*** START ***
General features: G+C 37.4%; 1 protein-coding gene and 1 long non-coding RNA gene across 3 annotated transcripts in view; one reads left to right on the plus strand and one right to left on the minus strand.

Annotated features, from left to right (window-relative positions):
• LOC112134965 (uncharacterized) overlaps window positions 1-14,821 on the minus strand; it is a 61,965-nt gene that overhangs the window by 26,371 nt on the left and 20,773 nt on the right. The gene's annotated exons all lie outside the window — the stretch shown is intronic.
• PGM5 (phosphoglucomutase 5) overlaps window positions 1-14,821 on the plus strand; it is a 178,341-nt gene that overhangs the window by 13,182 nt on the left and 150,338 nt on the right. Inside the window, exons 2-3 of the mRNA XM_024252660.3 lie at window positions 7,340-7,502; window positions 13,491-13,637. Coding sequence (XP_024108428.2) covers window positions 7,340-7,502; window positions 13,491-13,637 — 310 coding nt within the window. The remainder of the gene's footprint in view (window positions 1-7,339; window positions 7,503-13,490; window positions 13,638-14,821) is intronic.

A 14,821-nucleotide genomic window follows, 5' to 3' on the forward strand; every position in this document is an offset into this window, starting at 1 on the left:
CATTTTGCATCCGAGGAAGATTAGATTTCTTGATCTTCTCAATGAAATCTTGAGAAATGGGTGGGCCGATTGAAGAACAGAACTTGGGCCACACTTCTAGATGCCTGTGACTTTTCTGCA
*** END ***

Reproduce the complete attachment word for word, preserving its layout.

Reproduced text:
General features: G+C 37.4%; 1 protein-coding gene and 1 long non-coding RNA gene across 3 annotated transcripts in view; one reads left to right on the plus strand and one right to left on the minus strand.

Annotated features, from left to right (window-relative positions):
• LOC112134965 (uncharacterized) overlaps window positions 1-14,821 on the minus strand; it is a 61,965-nt gene that overhangs the window by 26,371 nt on the left and 20,773 nt on the right. The gene's annotated exons all lie outside the window — the stretch shown is intronic.
• PGM5 (phosphoglucomutase 5) overlaps window positions 1-14,821 on the plus strand; it is a 178,341-nt gene that overhangs the window by 13,182 nt on the left and 150,338 nt on the right. Inside the window, exons 2-3 of the mRNA XM_024252660.3 lie at window positions 7,340-7,502; window positions 13,491-13,637. Coding sequence (XP_024108428.2) covers window positions 7,340-7,502; window positions 13,491-13,637 — 310 coding nt within the window. The remainder of the gene's footprint in view (window positions 1-7,339; window positions 7,503-13,490; window positions 13,638-14,821) is intronic.

A 14,821-nucleotide genomic window follows, 5' to 3' on the forward strand; every position in this document is an offset into this window, starting at 1 on the left:
CATTTTGCATCCGAGGAAGATTAGATTTCTTGATCTTCTCAATGAAATCTTGAGAAATGGGTGGGCCGATTGAAGAACAGAACTTGGGCCACACTTCTAGATGCCTGTGACTTTTCTGCA